Horses are not my vocation or my hobby, horses are a way of life; my work and life are inseparably intertwined. I no longer handle emergencies in my veterinary practice, simply because I am not in town.  When I tell my clients that I cannot see their horse until next Tuesday, they know that is because I am flying back Monday evening.  

To keep my life in balance, I try to be sure to communicate with my partner, my family, friends, clients, and co-workers just the same as if I were at home. With better Internet most everywhere now, I can use my mobile phone around the world, texting, emailing, calling people such that even my closest acquaintances usually first ask, “Where are you and what time of day is it there?”  

I am extremely energetic, and try to stay away from caffeine so I do not go too fast.  I wake up every morning excited about what can be achieved that day.  I do not get jet-lag and have no worries about being in a different time zone every day, so I am well-suited to my lifestyle and thrive on the change each day brings.  In high school I earned money stacking 70 kg bales of hay.  I still enjoy doing so, but now it is called “exercise” instead of “work.”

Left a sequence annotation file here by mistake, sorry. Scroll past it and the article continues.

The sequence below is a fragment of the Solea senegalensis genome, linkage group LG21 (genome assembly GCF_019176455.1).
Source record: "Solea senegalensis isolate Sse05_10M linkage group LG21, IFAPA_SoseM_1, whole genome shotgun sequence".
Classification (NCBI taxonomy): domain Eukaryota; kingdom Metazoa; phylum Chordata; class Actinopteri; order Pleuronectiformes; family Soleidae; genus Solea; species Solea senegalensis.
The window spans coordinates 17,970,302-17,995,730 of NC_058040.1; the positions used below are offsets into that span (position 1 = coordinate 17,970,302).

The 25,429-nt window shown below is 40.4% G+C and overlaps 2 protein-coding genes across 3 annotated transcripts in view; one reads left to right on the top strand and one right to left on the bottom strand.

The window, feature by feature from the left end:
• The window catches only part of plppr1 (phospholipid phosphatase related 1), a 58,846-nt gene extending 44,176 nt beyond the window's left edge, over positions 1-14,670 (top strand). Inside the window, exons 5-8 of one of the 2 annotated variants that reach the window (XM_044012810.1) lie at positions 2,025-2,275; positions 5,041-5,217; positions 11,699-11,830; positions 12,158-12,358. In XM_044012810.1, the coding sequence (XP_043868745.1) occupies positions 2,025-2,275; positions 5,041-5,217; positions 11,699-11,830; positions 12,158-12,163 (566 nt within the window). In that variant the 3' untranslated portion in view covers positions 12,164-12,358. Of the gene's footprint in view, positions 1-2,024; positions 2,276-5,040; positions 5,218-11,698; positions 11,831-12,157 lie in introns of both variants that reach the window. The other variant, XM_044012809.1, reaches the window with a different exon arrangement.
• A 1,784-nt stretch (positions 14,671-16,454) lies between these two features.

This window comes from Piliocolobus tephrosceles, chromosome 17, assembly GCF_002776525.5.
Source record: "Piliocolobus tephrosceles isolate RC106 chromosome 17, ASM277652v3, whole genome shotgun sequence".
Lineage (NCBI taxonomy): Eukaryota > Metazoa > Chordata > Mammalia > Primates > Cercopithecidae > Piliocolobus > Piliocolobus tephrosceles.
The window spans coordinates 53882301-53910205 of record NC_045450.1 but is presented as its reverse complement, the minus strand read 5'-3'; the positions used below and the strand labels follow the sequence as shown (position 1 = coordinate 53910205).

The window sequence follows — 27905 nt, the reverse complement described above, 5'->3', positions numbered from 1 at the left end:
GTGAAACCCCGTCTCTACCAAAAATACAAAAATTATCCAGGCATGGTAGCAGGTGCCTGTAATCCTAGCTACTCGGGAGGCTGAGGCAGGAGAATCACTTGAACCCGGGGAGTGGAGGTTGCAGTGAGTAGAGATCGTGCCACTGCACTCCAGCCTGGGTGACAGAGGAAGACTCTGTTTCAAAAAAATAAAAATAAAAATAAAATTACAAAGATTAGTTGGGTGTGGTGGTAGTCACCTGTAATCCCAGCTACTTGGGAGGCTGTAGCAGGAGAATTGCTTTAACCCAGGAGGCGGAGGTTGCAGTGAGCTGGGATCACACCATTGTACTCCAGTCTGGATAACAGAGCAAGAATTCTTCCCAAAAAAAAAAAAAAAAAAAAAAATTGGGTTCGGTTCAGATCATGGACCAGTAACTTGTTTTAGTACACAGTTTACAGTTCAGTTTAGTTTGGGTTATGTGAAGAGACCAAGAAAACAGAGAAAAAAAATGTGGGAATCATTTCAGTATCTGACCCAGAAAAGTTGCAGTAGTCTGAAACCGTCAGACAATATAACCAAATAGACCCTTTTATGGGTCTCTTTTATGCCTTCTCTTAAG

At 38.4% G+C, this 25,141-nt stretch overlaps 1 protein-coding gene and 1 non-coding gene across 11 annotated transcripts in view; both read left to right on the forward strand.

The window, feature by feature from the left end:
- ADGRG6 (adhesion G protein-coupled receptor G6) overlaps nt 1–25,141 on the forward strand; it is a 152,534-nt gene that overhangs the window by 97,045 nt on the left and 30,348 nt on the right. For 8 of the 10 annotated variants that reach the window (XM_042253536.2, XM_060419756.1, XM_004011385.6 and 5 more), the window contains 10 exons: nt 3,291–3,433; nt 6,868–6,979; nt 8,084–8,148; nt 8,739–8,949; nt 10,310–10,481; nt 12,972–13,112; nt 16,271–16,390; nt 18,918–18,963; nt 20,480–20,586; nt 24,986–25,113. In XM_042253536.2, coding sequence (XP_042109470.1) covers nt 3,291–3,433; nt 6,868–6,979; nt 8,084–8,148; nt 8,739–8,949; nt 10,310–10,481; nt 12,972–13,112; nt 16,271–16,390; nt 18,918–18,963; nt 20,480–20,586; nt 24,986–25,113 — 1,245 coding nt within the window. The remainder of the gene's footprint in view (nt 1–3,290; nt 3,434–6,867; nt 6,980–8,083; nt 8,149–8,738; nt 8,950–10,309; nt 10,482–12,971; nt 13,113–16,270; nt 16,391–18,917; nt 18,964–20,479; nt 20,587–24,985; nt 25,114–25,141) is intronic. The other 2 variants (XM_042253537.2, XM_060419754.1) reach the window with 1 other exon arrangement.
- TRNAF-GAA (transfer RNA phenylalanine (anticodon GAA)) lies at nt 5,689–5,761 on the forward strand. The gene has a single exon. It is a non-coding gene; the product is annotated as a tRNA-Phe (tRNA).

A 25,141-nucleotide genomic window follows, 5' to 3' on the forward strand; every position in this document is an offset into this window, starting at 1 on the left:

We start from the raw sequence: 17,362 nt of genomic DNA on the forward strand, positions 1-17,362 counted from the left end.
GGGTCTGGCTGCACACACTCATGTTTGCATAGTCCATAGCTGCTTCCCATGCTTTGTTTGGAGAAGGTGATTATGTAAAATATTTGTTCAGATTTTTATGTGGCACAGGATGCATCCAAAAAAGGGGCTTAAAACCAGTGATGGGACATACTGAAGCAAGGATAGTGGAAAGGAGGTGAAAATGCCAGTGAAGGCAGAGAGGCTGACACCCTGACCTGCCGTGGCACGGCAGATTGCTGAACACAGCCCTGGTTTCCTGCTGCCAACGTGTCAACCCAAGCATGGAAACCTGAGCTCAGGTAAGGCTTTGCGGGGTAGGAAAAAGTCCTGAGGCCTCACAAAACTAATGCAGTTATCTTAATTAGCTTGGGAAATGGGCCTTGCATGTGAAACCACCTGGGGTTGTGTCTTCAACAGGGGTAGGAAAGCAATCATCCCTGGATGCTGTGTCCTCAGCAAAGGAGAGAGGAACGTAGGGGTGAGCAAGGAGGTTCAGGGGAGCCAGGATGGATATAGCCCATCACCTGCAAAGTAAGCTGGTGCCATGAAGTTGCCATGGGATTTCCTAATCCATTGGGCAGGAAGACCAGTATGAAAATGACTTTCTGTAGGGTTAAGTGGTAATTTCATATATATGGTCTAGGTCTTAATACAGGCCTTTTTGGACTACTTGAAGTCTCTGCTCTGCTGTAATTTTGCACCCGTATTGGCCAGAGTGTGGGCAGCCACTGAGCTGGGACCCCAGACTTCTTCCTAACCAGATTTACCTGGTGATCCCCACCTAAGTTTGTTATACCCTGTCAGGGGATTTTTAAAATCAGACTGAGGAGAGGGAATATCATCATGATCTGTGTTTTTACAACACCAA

Being a medical professional, I understand the importance of eating well and sleeping well, as these minimum requirements are the foundation for everything else.  But even if you do the basics right, there is more that must be done.

The true fundamental answer to not burning out and living a healthy life is to consciously decide what is good for you that you enjoy, and find a way to have that be more and more of your life.  In order to achieve balance, strive to minimize the negative and maximize what you do enjoy.  I have learned that I love working with and helping people, being close to and helping animals, travelling to new places, and constantly being challenged and learning new things.  My lifestyle now reflects those passions.  That is my balance.

Connect with Dr Mike

If you are looking to learn from a highly experienced, international, multi-disciplinary, FEI vet with a larger than life character as famous as his cartoon ties, take the opportunity to say hello to Dr Mike at the Sydney CDI3*2020.  You will find Dr Mike from the event ‘trot up’ right through until his presentation on FEI veterinary rule changes and all matters equine at the Educational Workshop on Sunday! 

Tickets for the event have already gone on sale, and seats for the ever-popular Saturday evening Grand Prix Freestyle to Music event and Educational Workshop on Sunday are selling out fast.  For more information about the event or to purchase tickets, visit the event website at: www.sydneycdi.com

©Tracey Mahony 

Photo credit:  Images supplied by Dr Mike Tomlinson